What else you can do

I hope these tips helped you, and if you’re interested in increasing your confidence in a specific area, check out my other article on how to gain confidence. For more advanced stuff, I suggest checking out this app we made to boost self esteem and confidence… the scientific way.

Being pregnant affects the treatments of depression

Treatments for depression

Treatments for depression

Overall, there are three different treatments for depression that are widely applied to sufferers. But you might wonder if your situation is different due to certain circumstances. So I have put together a list, explaining some common situations and how they affect depression and its treatment options.


A Canadian study established that detecting depression as early as possible during pregnancy is critical, as an untreated depression during the entire pregnancy will most likely have cognitive, emotional, and behavioral consequences for child.[1] In addition to the common signs of depression, symptoms may include fear for the baby, fear of disturbing it and fear of being alone with it. Unless the depression is very severe, doctors do not recommend antidepressants as a treatment, as such unnatural drugs can affect the baby’s natural development. Rather, psychotherapy is the usual method to treat depression in pregnant women.[2]


Animals, especially social animals like dogs, can get depression just like humans can. Although they cannot verbally communicate their feelings, there are certain signs such as loss of interest in enjoyable activities, food and/or co-animals. Dogs may also exhibit stressful behavior when its owner is absent, and antidepressants is the go-to method for treating depression in dogs and other animals. In fact, antidepressants is a commonly prescribed drug for a variety of disorders in dogs.[3]



Depression in the elderly is common although not normal, but it is more difficult to identify as the person in mind may assume that depression is just part of aging. Although retirement, the death of loved ones, increased isolation and medical problems is often associated with aging, the depressive thoughts these changes can cause are curable. Depressions in older people can be cured the same way as everyone else, but antidepressants is a risky treatment, as not only are seniors more vulnerable to side effects, antidepressants can also cause rapid bone loss and a higher risk of fracture after falling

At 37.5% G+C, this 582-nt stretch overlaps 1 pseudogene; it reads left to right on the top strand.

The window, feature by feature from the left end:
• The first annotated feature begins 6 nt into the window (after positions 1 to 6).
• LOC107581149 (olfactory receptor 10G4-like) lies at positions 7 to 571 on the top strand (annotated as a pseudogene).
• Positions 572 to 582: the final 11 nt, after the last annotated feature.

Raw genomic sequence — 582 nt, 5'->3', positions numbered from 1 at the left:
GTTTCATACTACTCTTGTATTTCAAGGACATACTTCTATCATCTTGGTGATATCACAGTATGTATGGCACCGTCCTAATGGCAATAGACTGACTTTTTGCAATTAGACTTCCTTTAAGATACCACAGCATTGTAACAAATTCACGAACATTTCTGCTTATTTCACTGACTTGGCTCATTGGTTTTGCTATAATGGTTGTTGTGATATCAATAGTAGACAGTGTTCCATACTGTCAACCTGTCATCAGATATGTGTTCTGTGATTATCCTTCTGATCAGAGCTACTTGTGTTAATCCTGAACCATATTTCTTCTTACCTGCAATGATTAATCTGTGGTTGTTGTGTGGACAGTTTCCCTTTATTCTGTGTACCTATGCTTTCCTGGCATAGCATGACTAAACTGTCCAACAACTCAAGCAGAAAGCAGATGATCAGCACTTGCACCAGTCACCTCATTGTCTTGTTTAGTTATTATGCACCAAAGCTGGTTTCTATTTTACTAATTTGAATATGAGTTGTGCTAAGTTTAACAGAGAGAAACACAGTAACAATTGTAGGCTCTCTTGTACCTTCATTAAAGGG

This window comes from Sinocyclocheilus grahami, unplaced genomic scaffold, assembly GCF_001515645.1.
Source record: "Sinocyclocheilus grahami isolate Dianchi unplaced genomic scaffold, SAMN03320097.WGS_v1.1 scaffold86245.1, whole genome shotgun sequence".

People with limited financial means (poor people) are twice as likely to get depressed compared to those with a sufficient economy, a study from 2011 showed.[4] It found that 31% of Americans living under the international poverty line had been diagnosed with the disorder, compared to 15.8% of those living above it. Asthma and obesity is also more common, but the difference in depression is more striking.


Multiple sclerosis

Between 250,000 and 350,000 Americans have multiple sclerosis – a neurological disorder that ranks as one of the most common in the US.[5] Depression in MS patients is also very high, around 50%, a study found. [6] It is thus reasonable to assume that repeated sadness, loss of interest in pleasurable pastimes or other common symptoms of depression are part of, or due to, the MS condition, but is rather indicative of a separate case of depression. However, side effects of medication taken to treat multiple sclerosis may cause depression, or depression may itself be a side effect.[7]


Do you think your situation demands special consideration? Luckily, we have a range of different anti-depression apps. Check it out and see which one suits your situation the best!